April 2009


 

plarn

 

Library page Phyllis Libbe (left) and library circulation clerk Carmin Cerullo show raw material for plarn and a plarn shoulder bag beside the library’s Earth Day display. 

 

 

When I asked my co-workers about their hobbies, I got a very detailed reply from Phyllis Libbe, one of our library pages.  I thought her hobby tied in very well with Earth Day and environmental consciousness and I’ve devoted a separate blog entry to her hobby. 

 

Dear Eugene,

 

This quarter, I have become aware of the term “sustainability” through Cal State University East Bay’s Environmental Studies online class. Synonymous with green, it appears to be the new buzzword these days in all the media. I’m seeing and hearing it everywhere: on television in the news, commercials and sitcoms, radio talk shows, newspaper headlines, bulletin boards, product packaging, etc., even at the library. My family just got back from an Orlando, Florida, vacation and it’s used there, too.  It’s national. Just like the Kyoto Protocol, it’s global!

 

My Environmental Studies text defines sustainability in terms of ecosystems—how they “have existed for millennia because they are sustainable.” ¹ One important reason, I have learned, is that ecosystems are efficient in recycling. One of the reasons why I like plarn is just that. What better way for man to help keep his environment sustainable than to plarn. By plarning, one not only becomes a good steward to the environment, but also gains an outlet for her artistic and creative tendencies.

 

What is plarn? Plarn is a verb and a noun because you plarn with plarn. Plarn, a word formed from the “pl” in plastic and the “arn” in yarn [pl + arn = “plarn”], is made from plastic bags. Everybody has them. Now there’s a practical application for them. They come from shopping and other activities resulting in an accumulation of them. One may become compulsive and search plastic bags out for color and/or lack of them. But, see, in doing so, you become a steward by keeping them out of the environment because you want to make beautiful things like handbags, carry-alls, hats, plant hangers, mats, rugs. Anything that can be knitted, crocheted, or macraméd, can be plarned. But first you have to make the plarn.

 

There are many sites on the internet that give instruction on how to make plarn and patterns for plarn projects. I like the ones on You-Tube. I have included a favorite one below.² Simply Google “plarn” or “plastic bag yarn” or “plastic bag projects” on Google or search some other search engine and find many plarny ideas (it’s also an adjective).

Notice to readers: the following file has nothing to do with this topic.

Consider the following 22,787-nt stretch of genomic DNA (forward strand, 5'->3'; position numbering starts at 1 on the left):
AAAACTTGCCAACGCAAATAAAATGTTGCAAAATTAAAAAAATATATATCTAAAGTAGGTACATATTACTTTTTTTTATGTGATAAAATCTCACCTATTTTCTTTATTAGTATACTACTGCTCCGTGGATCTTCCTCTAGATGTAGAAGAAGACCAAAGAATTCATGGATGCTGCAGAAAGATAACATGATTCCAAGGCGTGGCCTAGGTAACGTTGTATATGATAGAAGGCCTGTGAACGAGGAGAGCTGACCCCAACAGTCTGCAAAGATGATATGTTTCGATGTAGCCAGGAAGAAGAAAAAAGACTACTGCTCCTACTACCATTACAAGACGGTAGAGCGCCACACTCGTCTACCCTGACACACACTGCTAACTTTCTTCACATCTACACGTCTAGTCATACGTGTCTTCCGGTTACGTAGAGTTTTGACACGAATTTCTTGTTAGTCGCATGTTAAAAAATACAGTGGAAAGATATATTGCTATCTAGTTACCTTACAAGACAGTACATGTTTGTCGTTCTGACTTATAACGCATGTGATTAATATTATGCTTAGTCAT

Well, there you have it, Eugene, the reasons why I like plarn. It is a fun and enjoyable hobby and art activity; it can be a conversation piece; it helps to keep the environment sustainable by recycling plastic; and best of all, outside the cost of knitting needles, a crochet hook, or other embellishments, like the sun’s energy, it’s free.

 

¹ Richard T. Wright, Environmental Science (tenth edition), Pearson Prentice Hall (2008): 77.

 

² http://www.youtube.com/watch?v=hdTm2V4ssvY

 

When I am thinking of something new to do with my spare time, I like to ask my co-workers about their hobbies.  Here are some of the responses I got, plus a book suggestion for each hobby!

 

Hector Villasenor writes:  One of the hobbies I enjoy doing is hiking.  Most of the time, you can find my two boys, wife, and myself on one of the many beautiful trails at Sunol Regional Park, Lake Chabot, Coyote Hills, and the Hayward-San Leandro Shoreline.  It doesn’t matter what the season is.  During the spring, one might see a fawn grazing on a hill, or a baby jack rabbit scurrying across a path.  During the winter at Sunol, it is truly magnificent to see and hear the water rushing down the Little Yosemite waterfall.

 

 

 

 

East Bay Trails:  Hiking Trails in Alameda and Contra Costa Counties by David Weintraub                             917.946 Weintraub

 

Dan Talioaga writes:  Years ago I was inspired by someone who turned their whole house in San Francisco into rooms full of teddy bears.  Thinking bears to be too easy, my wife and I started to collect stuffed pigs and pig-related items. That was 27 years ago. It’s only one bedroom full, but we’re currently at 365 pigs and/or pig related items in our collection.

 

 

The Ultimate Teddy Bear Book by Pauline Cockrill        688.724 Cockrill

 

 

Bill Moore reports that he has several hobbies in which he tries to maintain some proficiency.

 

Whittling – I use any kind of wood found, bought, picked, or given to make whatever comes to mind at the time of the actual whittling away of waste wood.  Some pieces I have had for more than thirty years awaiting the muse of woodcarvers to send the thought initiating the first shaving.

 

 

Ben Hunt’s Big Book of Whittling by W. Ben Hunt    736.4 Hunt